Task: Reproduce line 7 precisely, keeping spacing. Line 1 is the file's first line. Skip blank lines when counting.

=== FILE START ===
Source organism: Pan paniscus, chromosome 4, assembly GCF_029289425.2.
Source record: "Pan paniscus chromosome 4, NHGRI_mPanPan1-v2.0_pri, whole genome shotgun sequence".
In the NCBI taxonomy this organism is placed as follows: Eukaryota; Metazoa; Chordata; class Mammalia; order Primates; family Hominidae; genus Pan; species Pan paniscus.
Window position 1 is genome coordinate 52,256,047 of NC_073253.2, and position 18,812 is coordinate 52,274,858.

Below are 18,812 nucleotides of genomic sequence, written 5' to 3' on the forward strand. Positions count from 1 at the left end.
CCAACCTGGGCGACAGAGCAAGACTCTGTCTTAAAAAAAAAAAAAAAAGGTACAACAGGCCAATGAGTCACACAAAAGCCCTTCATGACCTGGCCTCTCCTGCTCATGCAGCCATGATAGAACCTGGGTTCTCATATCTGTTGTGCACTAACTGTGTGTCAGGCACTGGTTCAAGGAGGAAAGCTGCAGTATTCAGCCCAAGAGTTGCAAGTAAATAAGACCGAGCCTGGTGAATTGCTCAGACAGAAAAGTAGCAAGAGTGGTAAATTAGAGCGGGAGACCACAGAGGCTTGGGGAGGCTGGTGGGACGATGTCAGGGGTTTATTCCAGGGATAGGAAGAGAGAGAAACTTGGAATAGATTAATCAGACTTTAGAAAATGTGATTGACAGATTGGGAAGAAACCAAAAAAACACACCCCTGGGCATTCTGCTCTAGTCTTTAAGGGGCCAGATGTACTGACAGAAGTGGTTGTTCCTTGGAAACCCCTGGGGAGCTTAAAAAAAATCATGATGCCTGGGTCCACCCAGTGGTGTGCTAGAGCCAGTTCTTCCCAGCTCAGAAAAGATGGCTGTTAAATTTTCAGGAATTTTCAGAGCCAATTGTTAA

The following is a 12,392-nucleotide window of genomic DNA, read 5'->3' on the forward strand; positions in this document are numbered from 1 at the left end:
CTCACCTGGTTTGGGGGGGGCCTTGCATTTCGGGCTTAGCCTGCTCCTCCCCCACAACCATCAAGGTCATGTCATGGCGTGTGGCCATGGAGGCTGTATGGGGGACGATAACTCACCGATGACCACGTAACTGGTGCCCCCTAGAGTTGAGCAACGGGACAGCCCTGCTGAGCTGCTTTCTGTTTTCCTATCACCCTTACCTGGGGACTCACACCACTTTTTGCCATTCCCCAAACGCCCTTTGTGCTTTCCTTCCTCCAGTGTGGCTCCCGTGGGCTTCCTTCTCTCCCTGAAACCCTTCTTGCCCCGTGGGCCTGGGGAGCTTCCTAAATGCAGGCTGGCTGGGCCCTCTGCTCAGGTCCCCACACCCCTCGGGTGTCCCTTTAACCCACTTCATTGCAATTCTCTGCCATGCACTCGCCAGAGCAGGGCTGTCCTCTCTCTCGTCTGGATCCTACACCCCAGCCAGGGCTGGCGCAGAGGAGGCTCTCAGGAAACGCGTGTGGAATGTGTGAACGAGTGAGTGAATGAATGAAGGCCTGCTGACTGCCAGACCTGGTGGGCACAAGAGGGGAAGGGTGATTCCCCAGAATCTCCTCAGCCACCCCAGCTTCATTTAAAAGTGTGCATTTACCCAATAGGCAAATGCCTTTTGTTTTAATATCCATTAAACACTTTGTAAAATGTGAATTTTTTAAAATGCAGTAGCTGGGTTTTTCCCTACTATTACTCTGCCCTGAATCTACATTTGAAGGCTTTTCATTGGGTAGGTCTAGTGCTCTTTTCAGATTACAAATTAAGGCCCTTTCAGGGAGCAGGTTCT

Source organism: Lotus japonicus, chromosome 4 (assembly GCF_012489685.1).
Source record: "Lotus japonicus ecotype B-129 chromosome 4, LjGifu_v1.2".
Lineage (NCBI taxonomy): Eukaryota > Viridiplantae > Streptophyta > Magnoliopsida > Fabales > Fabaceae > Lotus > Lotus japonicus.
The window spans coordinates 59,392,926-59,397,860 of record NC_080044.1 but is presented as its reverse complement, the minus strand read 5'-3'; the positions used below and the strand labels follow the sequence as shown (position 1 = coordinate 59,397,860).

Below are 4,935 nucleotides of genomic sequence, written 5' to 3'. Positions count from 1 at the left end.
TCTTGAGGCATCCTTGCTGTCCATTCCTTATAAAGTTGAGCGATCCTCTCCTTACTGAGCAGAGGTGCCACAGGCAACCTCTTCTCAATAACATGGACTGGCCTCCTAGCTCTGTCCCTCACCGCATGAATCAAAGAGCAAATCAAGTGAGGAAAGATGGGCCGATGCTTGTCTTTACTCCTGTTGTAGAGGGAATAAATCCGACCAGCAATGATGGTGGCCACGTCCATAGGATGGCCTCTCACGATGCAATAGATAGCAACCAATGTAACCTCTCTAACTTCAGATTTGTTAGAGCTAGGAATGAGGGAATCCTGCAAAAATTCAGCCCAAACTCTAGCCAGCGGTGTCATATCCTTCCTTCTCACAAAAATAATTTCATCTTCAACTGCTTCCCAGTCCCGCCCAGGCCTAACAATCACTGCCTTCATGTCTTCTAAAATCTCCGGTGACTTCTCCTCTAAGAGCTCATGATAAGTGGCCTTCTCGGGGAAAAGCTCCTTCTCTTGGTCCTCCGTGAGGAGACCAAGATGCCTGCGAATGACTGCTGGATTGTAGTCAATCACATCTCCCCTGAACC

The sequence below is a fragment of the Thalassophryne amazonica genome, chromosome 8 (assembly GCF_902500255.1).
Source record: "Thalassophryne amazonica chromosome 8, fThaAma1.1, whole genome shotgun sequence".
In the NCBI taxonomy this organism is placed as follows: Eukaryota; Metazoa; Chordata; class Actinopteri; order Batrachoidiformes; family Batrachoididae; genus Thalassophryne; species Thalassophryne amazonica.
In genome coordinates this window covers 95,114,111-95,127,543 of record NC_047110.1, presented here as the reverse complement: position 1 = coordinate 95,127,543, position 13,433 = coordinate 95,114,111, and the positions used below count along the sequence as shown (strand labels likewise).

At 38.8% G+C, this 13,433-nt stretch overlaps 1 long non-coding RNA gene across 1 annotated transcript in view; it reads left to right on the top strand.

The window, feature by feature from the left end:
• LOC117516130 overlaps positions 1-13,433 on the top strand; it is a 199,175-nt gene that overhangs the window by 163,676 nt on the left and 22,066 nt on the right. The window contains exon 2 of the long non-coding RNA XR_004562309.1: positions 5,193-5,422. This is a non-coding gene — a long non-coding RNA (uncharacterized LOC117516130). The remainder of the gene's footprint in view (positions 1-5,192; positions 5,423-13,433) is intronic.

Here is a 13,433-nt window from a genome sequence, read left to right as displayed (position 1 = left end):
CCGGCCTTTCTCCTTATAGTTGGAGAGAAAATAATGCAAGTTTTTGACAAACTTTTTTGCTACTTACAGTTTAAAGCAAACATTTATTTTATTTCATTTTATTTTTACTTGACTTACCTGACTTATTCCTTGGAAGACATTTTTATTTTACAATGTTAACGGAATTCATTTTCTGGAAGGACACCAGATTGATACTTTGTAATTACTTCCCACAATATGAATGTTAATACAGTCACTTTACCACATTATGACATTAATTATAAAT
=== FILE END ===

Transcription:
The following is a 12,392-nucleotide window of genomic DNA, read 5'->3' on the forward strand; positions in this document are numbered from 1 at the left end: